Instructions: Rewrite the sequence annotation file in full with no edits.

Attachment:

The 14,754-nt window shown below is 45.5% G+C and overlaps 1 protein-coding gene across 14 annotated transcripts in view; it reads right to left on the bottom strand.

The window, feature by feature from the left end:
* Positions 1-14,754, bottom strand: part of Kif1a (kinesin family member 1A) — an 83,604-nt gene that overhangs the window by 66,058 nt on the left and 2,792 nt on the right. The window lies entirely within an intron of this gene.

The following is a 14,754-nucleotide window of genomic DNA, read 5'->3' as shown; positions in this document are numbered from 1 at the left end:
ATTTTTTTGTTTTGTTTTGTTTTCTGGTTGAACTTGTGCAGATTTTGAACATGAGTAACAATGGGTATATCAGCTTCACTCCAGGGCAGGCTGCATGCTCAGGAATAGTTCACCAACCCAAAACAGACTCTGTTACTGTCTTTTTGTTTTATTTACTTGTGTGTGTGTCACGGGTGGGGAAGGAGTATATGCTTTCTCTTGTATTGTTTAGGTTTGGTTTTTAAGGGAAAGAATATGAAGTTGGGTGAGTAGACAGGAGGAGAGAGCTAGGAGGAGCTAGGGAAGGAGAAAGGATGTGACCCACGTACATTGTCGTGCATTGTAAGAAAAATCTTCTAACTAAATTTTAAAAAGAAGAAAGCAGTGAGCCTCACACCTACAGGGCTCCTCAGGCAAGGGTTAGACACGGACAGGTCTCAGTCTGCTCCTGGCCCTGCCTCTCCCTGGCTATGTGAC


The 14,754-nt window shown below is 45.5% G+C and overlaps 1 protein-coding gene across 14 annotated transcripts in view; it reads right to left on the bottom strand.

The window, feature by feature from the left end:
* Positions 1-14,754, bottom strand: part of Kif1a (kinesin family member 1A) — an 83,604-nt gene that overhangs the window by 66,058 nt on the left and 2,792 nt on the right. The window lies entirely within an intron of this gene.

The following is a 14,754-nucleotide window of genomic DNA, read 5'->3' as shown; positions in this document are numbered from 1 at the left end:
ATTTTTTTGTTTTGTTTTGTTTTCTGGTTGAACTTGTGCAGATTTTGAACATGAGTAACAATGGGTATATCAGCTTCACTCCAGGGCAGGCTGCATGCTCAGGAATAGTTCACCAACCCAAAACAGACTCTGTTACTGTCTTTTTGTTTTATTTACTTGTGTGTGTGTCACGGGTGGGGAAGGAGTATATGCTTTCTCTTGTATTGTTTAGGTTTGGTTTTTAAGGGAAAGAATATGAAGTTGGGTGAGTAGACAGGAGGAGAGAGCTAGGAGGAGCTAGGGAAGGAGAAAGGATGTGACCCACGTACATTGTCGTGCATTGTAAGAAAAATCTTCTAACTAAATTTTAAAAAGAAGAAAGCAGTGAGCCTCACACCTACAGGGCTCCTCAGGCAAGGGTTAGACACGGACAGGTCTCAGTCTGCTCCTGGCCCTGCCTCTCCCTGGCTATGTGAC